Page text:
Throughout her lifetime of writing poetry, Mary Oliver was largely ignored by the literary establishment.
I have the sense she was humored, discounted, or metaphorically speaking patted on the head for being too plain-spoken. Yet, countless readers have found a home in her words, her style, and her reverence. Some found a greater appreciation for all poetry through her work. Aside from those poets attempting only to appease the publishing gods, shouldn’t we all hope our work brings readers to greater enjoyment of poetry?
For the most part, Oliver led a quiet and unassuming life—preferring serene walks at dawn near Blackwater Pond with her dogs and reveling in the silence of her natural surroundings. Farbeit for the literati to understand much less value those qualities and daily patterns when so many promote an urban ethos of steel, concrete, asphalt, and 24/7 ambient cacophony. Instead, she chose the primal sounds of birds, the surf, the crunch of pine needles underfoot and, yes, crickets. She wrote about all this and God—sometimes veiled and sometimes right up in the front seat. While I, grounded in the also overlooked Midwest and Great Plains, considered her a hero.
She made a practice of carrying in her pocket a 3 x 5 notebook which she hand-stitched (how Dickinsonian) and kept ready to jot snippets as she walked. Once finding herself without a pencil, she returned later to hide a bunch of pencils in the trees and bushes along her path in case that happened again.
Yes, I know she received many honors and accolades including the National Book Award and her fourth book, American Primitive, won the Pulitzer Prize for Poetry. But the cynic in me can’t help but think those were, in part, a nod to pressure from her wide audience of fans and perhaps to mitigate the public rumblings about her being bypassed. The New York Times acknowledged her as “far and away, this country’s best-selling poet.” Forgive me, but that’s a comment about retail book sales not her body of work.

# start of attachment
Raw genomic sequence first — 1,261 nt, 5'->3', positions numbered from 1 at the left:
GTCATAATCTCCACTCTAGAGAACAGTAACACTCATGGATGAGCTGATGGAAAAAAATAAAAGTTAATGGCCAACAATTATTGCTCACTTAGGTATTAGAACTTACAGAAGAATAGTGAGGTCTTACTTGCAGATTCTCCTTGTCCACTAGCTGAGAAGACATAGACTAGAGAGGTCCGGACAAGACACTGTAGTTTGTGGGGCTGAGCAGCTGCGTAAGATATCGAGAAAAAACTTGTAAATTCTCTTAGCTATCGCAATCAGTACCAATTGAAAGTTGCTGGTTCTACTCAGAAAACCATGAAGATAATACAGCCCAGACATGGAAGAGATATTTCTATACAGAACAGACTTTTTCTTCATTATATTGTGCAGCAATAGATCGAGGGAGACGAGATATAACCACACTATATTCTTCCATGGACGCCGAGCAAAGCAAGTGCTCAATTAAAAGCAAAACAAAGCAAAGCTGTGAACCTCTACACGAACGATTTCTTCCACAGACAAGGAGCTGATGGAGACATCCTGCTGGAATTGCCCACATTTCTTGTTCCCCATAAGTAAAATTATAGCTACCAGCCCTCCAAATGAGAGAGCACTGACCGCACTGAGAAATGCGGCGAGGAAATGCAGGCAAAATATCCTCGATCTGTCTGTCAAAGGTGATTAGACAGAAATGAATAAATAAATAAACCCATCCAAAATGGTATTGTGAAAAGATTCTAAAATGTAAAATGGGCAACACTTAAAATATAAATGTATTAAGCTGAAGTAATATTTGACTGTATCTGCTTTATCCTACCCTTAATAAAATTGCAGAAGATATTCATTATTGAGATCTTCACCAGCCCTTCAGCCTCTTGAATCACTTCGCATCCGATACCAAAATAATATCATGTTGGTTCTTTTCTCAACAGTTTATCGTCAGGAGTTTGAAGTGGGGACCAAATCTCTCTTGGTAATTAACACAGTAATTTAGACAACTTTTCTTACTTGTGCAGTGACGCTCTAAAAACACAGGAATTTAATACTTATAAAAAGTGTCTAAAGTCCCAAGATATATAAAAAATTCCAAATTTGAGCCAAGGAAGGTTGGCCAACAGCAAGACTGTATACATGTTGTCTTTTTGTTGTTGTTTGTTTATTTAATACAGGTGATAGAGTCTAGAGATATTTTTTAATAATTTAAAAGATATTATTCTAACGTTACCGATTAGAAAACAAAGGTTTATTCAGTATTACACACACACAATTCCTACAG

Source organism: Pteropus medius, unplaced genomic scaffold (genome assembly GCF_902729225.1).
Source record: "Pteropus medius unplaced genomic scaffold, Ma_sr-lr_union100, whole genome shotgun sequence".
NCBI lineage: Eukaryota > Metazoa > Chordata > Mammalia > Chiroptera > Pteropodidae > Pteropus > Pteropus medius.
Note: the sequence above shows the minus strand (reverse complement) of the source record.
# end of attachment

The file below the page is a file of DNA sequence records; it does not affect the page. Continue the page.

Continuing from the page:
Like so many poets and writers, her departure on January 17, 2019, brought a flood of posthumous praise and, alas, the recognition she deserved in life—although I’m sure she would have modestly declined the fame.
Here are a few quotes of hers I’ve saved over the years:
“I could not be a poet without the natural world. Someone else could. But not me. For me the door to the woods is the door to the temple.”
“I read my books with diligence, and mounting skill, and gathering certainty. I read the way a person might swim, to save his or her life.”
“Rilke wrote, all companionship is but ‘the strengthening of two neighboring solitudes,’ you have to solve the conundrum of your solitude. Or to take the thoughts and emotions we don’t voice — and know what to make of them.”
“Attention without feeling is only a report.”
From Blue Pastures:
When will you have a little pity for
every soft thing
that walks through the world,
To live in this world
you must be able
to do three things:
to love what is mortal;
to hold it
against your bones knowing
your own life depends on it;
and, when the time comes to let it go,
to let it go.
And she ends Such Silence with:
I sat on the bench, waiting for something.
An angel, perhaps.
Or dancers with the legs of goats.
No, I didn’t see either. But only, I think, because
I didn’t stay long enough.
I invite you to mention any favorite poems of hers in the comments below.